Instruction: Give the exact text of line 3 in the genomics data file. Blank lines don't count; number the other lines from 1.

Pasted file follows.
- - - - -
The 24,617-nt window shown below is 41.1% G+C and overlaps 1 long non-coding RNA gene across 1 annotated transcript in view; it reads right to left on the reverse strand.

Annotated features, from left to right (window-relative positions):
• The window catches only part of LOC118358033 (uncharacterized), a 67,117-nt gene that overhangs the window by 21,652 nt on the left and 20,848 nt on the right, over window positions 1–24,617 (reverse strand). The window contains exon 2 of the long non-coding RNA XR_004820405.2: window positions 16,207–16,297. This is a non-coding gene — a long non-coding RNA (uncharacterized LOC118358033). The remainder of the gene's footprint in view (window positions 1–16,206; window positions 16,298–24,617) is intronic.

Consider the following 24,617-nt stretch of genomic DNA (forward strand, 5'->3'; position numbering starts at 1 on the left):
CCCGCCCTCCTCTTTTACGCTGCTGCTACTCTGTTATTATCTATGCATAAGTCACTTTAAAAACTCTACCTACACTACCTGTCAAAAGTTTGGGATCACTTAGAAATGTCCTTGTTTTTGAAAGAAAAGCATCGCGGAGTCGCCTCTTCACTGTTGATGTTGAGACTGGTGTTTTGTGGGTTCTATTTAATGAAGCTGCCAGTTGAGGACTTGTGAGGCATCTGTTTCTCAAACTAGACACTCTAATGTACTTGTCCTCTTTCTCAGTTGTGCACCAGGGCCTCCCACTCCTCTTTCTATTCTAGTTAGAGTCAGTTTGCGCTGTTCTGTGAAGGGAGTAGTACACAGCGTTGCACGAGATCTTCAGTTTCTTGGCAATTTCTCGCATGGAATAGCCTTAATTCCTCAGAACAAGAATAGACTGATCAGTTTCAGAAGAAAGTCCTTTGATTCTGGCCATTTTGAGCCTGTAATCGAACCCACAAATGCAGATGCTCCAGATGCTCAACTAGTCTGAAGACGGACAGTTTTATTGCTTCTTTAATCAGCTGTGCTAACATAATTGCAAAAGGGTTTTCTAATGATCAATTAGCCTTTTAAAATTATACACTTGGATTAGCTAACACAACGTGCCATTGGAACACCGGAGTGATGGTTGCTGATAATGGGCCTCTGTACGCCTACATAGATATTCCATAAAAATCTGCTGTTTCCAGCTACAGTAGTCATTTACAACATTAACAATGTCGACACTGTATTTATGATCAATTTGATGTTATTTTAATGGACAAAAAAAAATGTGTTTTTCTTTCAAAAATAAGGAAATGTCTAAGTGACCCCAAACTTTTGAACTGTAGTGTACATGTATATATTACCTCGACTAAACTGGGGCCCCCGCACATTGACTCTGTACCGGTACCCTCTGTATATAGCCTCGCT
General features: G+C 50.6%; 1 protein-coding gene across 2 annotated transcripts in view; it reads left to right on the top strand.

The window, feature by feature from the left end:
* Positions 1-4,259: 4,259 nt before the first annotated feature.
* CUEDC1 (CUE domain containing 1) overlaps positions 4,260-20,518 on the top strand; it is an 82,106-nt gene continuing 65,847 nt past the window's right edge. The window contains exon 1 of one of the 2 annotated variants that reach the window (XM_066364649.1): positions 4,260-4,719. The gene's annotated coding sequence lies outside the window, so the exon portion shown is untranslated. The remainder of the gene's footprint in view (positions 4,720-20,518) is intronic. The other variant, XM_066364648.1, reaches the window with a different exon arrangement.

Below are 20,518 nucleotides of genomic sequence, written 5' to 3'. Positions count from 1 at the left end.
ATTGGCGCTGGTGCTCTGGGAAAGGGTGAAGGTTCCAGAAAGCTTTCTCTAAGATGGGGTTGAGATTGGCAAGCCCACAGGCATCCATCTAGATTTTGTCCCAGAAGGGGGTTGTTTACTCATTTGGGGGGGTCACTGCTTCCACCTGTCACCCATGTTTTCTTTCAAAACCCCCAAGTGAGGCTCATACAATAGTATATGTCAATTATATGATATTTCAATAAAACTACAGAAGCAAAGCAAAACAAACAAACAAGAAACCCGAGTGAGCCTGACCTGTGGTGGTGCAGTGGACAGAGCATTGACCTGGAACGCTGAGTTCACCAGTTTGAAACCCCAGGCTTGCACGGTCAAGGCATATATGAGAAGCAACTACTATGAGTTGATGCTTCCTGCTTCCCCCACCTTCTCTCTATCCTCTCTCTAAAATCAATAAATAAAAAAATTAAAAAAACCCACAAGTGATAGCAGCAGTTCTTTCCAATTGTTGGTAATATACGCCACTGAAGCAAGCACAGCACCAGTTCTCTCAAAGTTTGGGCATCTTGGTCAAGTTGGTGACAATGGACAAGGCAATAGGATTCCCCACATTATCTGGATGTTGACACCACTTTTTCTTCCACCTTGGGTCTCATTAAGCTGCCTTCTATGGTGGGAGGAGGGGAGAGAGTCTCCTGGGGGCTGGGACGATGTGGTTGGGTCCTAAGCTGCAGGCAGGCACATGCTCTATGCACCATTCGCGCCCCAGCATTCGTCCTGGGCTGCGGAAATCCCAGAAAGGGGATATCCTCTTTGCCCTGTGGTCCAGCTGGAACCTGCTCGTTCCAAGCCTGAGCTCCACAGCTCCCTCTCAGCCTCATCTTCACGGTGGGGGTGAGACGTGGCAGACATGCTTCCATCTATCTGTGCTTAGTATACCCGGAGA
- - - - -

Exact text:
• The window catches only part of LOC118358033 (uncharacterized), a 67,117-nt gene that overhangs the window by 21,652 nt on the left and 20,848 nt on the right, over window positions 1–24,617 (reverse strand). The window contains exon 2 of the long non-coding RNA XR_004820405.2: window positions 16,207–16,297. This is a non-coding gene — a long non-coding RNA (uncharacterized LOC118358033). The remainder of the gene's footprint in view (window positions 1–16,206; window positions 16,298–24,617) is intronic.